Vanuatu’s Legendary Chief
A significant event in the history of Vanuatu occurred in July 2008 when the domain of Chief Roi Mata was recognized as a World Heritage site, the first such designation awarded to the island archipelago. The site is located north of Port Vilaâ about 30 minutes by carâand sports many pristine beaches as well as a spectacular harbor. It is a fitting tribute to a chief who, according to legend, unified the warring tribes of Vanuatu and reigned under a banner of peace.
The Legend Of Chief Roi Mata
Oral legends can be found in almost every culture, passed down from generation to generation. Vanuatu is no exception. These oral legends are often disputed owing to the fact that the retelling of them through the centuries sometimes dilutes the truth from which they sprang. Even so, some legends continue to endure and grow over time. The legend of Chief Roi Mata is one of these. The story of the legendary chief is one that is still repeated on the islands today.
Betrayed By A Brother
Following his death at the hands of a jealous sibling, the oral legends say that Chief Roi Mata was carried to a place known as Devilâs Point. Devilâs Point was believed to be the entrance to the underworld. The body of the chief was taken through the underwater caverns of Tukutuku and laid to rest on Retoka Island. In the culture of the day it was common for other men and women to be buried with the chief, and some variations of the legend indicate these people were entombed while still alive. The truth of that may never be discovered, but it is known that the caverns of Tukutuku do in fact exist. Lava and coral combine to form an underwater labyrinth. It is easy to see how an ancient culture could have regarded these tunnels as the entrance to a mythical underworld. Scuba divers have explored the tunnels, however, and found no passage to Retoka Island.
It didn’t take very long for Garranger to locate a grave site just 100 meters from the beach. There, in a natural clearing, were two slabs of rock which resembled modern tombstones on the northwest side of the island. The stones were found at the base of a white tree, which seemed to contradict a part of the legend which said that no bush or tree would ever grow over Chief Roi Mataâs grave.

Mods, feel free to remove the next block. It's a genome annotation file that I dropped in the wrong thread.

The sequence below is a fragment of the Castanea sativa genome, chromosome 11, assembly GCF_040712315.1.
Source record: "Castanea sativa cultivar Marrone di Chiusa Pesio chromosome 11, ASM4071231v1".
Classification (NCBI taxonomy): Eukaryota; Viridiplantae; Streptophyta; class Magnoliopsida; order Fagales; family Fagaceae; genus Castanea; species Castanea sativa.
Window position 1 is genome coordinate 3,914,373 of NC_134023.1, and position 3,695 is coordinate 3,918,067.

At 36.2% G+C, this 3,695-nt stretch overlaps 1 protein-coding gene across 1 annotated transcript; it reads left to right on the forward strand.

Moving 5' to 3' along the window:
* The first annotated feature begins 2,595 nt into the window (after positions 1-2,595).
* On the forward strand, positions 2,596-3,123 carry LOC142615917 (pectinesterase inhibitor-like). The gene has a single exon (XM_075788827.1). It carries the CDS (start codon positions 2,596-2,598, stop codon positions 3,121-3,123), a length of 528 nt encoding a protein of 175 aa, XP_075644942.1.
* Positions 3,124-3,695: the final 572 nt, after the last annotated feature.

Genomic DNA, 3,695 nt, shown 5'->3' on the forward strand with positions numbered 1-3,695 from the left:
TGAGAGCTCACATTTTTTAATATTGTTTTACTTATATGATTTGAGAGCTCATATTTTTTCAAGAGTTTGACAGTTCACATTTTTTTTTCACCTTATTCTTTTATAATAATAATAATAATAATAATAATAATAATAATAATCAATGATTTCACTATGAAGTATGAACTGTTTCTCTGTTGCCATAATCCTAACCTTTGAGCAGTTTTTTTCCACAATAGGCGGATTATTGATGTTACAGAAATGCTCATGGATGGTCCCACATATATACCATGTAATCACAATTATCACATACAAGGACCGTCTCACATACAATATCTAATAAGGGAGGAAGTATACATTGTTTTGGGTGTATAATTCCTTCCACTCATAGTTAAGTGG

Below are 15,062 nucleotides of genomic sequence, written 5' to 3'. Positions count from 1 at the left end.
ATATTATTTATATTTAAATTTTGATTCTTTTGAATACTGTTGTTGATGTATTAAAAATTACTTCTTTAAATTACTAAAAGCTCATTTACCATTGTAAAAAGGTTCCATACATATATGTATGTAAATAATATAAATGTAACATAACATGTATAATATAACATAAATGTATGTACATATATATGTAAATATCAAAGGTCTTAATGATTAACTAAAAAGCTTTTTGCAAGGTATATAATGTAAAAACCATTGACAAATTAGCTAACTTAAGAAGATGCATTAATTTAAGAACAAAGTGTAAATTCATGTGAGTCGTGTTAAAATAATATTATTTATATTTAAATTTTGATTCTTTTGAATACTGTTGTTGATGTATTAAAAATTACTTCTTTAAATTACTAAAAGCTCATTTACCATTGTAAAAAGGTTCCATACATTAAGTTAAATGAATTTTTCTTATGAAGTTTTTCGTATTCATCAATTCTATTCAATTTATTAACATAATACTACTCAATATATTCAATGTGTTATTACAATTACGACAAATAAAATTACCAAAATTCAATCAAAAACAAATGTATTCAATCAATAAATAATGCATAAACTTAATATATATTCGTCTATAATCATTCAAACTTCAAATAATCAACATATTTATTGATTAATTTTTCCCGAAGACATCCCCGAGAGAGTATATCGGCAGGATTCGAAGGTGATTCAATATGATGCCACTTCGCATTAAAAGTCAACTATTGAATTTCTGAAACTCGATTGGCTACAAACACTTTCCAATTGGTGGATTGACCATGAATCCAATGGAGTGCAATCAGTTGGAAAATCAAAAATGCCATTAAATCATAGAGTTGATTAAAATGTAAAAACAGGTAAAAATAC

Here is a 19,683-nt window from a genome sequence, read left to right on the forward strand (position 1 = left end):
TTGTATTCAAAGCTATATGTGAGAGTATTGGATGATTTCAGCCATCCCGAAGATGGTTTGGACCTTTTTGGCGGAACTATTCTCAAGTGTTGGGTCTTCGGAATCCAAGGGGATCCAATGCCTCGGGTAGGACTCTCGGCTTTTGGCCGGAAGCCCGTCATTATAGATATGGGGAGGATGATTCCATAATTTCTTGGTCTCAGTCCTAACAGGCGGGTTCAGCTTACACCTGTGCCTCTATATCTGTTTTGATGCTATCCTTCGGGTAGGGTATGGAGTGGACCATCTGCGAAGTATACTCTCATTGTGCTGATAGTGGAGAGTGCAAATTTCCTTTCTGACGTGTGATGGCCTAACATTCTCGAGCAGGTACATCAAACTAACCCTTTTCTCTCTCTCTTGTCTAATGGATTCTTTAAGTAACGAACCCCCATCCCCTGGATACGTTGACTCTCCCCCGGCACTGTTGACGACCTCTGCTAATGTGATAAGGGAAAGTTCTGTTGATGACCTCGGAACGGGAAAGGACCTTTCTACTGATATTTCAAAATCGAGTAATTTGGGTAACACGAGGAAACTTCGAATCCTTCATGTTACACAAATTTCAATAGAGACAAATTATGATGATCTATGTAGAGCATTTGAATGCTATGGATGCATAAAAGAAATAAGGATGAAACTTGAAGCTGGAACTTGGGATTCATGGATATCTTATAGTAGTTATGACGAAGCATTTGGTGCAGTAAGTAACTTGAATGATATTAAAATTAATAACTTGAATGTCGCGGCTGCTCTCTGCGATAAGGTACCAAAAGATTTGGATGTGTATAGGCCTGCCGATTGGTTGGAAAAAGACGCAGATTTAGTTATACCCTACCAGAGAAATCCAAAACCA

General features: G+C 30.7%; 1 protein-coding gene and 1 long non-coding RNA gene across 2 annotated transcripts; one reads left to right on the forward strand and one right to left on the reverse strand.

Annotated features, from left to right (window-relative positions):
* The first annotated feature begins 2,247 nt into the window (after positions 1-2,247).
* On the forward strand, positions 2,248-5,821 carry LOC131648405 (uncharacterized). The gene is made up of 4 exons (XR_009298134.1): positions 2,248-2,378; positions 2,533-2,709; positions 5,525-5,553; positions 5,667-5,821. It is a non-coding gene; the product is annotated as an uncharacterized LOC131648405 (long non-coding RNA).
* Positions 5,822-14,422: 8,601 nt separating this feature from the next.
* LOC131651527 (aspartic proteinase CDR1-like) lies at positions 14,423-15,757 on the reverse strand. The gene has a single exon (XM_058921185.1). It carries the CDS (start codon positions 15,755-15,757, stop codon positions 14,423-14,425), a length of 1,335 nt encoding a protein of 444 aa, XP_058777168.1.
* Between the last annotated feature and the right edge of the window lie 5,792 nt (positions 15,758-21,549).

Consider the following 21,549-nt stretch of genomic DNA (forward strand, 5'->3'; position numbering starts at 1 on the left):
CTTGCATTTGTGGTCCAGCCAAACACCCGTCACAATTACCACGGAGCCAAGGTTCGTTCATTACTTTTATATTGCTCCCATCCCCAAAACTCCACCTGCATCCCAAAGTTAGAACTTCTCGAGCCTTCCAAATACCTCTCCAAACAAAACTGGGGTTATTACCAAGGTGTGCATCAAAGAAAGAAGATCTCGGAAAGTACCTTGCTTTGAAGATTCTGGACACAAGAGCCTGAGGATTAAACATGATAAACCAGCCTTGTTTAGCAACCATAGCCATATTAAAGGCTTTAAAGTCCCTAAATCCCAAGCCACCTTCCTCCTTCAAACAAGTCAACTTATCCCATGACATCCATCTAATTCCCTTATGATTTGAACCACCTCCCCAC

Digging began in the area and Garranger soon began to uncover numerous skeletal remains. All told, he recovered the remains of 47 individualsâprecisely the number specified in the oral legends. There could be no question that a mass burial had taken place at this spot, and carbon dating established that the remains were interred between 1250 and 1300 A.D.
At long last someone had substantiated the truth of the oral legends. The excavation on Retoka Island provided invaluable insight into the practices of the early tribes of Vanuatu and their burial customs.
A Grand Event
Before the arrival of the Europeans, mass burials for chieftains on the islands were common. It is estimated that hundreds of mourners were present at the funeral of Chief Roi Mata. Of these, 46 were chosen to accompany the chief on his journey through the afterlife. This was a traditional practice. It was mandatory that one of the chiefâs wives be entombed with her husband. Chief Roi Mata was rumored to have had ten of them.
The selection of those who would be buried with the chief was largely a practical matter. The old and infirm, children orphaned at birth, and sick witch doctors were among those chosen to be buried with the chief. The men were often given poison to drink, but women were prohibited from this method of death. They were either buried alive or strangled with cords.
All of the bodies were placed facing the southwest, and those closest to Chief Roi Mata were adorned with bracelets, shells, and carved bones. It would have been considered a great honor to be buried in such close proximity to a chief.
Today, visits to Retoka island are no longer considered taboo. There are many tours offered which allow those interested to explore the island and the final resting place of Chief Roi Mata.